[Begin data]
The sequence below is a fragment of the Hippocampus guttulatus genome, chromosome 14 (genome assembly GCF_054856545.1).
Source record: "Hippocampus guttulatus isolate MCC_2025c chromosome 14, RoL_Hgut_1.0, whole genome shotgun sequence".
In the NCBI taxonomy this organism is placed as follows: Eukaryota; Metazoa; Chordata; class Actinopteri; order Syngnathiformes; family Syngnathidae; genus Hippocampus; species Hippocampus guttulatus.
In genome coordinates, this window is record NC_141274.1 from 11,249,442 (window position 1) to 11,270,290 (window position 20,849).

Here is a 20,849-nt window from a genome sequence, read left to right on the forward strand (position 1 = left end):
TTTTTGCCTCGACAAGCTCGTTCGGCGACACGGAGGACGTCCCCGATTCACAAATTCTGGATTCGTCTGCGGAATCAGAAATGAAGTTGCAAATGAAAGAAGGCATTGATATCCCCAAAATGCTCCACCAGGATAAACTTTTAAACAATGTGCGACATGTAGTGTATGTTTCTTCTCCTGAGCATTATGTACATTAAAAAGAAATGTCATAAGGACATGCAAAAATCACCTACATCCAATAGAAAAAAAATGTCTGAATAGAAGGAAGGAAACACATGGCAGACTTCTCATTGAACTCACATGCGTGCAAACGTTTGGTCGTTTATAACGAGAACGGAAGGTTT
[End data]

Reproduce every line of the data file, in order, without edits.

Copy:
The sequence below is a fragment of the Hippocampus guttulatus genome, chromosome 14 (genome assembly GCF_054856545.1).
Source record: "Hippocampus guttulatus isolate MCC_2025c chromosome 14, RoL_Hgut_1.0, whole genome shotgun sequence".
In the NCBI taxonomy this organism is placed as follows: Eukaryota; Metazoa; Chordata; class Actinopteri; order Syngnathiformes; family Syngnathidae; genus Hippocampus; species Hippocampus guttulatus.
In genome coordinates, this window is record NC_141274.1 from 11,249,442 (window position 1) to 11,270,290 (window position 20,849).

Here is a 20,849-nt window from a genome sequence, read left to right on the forward strand (position 1 = left end):
TTTTTGCCTCGACAAGCTCGTTCGGCGACACGGAGGACGTCCCCGATTCACAAATTCTGGATTCGTCTGCGGAATCAGAAATGAAGTTGCAAATGAAAGAAGGCATTGATATCCCCAAAATGCTCCACCAGGATAAACTTTTAAACAATGTGCGACATGTAGTGTATGTTTCTTCTCCTGAGCATTATGTACATTAAAAAGAAATGTCATAAGGACATGCAAAAATCACCTACATCCAATAGAAAAAAAATGTCTGAATAGAAGGAAGGAAACACATGGCAGACTTCTCATTGAACTCACATGCGTGCAAACGTTTGGTCGTTTATAACGAGAACGGAAGGTTT